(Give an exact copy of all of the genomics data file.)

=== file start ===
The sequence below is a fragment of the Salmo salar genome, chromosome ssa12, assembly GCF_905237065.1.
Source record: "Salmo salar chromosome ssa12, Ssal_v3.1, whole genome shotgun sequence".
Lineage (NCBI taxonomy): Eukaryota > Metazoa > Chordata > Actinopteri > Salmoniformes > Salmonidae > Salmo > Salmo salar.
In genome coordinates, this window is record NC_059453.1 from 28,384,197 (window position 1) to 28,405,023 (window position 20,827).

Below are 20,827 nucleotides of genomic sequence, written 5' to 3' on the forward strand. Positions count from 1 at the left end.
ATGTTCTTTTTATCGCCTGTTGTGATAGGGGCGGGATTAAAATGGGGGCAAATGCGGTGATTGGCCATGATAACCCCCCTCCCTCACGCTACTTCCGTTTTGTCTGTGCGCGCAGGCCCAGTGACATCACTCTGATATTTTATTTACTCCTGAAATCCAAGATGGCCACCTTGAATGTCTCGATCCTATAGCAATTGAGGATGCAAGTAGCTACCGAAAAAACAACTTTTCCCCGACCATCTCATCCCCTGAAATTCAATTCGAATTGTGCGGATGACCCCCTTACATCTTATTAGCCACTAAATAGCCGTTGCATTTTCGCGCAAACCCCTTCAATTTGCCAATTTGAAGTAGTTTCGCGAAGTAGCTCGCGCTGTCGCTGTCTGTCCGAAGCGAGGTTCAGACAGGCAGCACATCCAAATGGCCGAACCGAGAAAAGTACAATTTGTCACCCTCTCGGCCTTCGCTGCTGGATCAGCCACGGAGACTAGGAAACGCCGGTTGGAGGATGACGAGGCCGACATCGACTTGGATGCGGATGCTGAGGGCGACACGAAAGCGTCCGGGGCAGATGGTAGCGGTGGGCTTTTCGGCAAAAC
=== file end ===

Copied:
The sequence below is a fragment of the Salmo salar genome, chromosome ssa12, assembly GCF_905237065.1.
Source record: "Salmo salar chromosome ssa12, Ssal_v3.1, whole genome shotgun sequence".
Lineage (NCBI taxonomy): Eukaryota > Metazoa > Chordata > Actinopteri > Salmoniformes > Salmonidae > Salmo > Salmo salar.
In genome coordinates, this window is record NC_059453.1 from 28,384,197 (window position 1) to 28,405,023 (window position 20,827).

Below are 20,827 nucleotides of genomic sequence, written 5' to 3' on the forward strand. Positions count from 1 at the left end.
ATGTTCTTTTTATCGCCTGTTGTGATAGGGGCGGGATTAAAATGGGGGCAAATGCGGTGATTGGCCATGATAACCCCCCTCCCTCACGCTACTTCCGTTTTGTCTGTGCGCGCAGGCCCAGTGACATCACTCTGATATTTTATTTACTCCTGAAATCCAAGATGGCCACCTTGAATGTCTCGATCCTATAGCAATTGAGGATGCAAGTAGCTACCGAAAAAACAACTTTTCCCCGACCATCTCATCCCCTGAAATTCAATTCGAATTGTGCGGATGACCCCCTTACATCTTATTAGCCACTAAATAGCCGTTGCATTTTCGCGCAAACCCCTTCAATTTGCCAATTTGAAGTAGTTTCGCGAAGTAGCTCGCGCTGTCGCTGTCTGTCCGAAGCGAGGTTCAGACAGGCAGCACATCCAAATGGCCGAACCGAGAAAAGTACAATTTGTCACCCTCTCGGCCTTCGCTGCTGGATCAGCCACGGAGACTAGGAAACGCCGGTTGGAGGATGACGAGGCCGACATCGACTTGGATGCGGATGCTGAGGGCGACACGAAAGCGTCCGGGGCAGATGGTAGCGGTGGGCTTTTCGGCAAAAC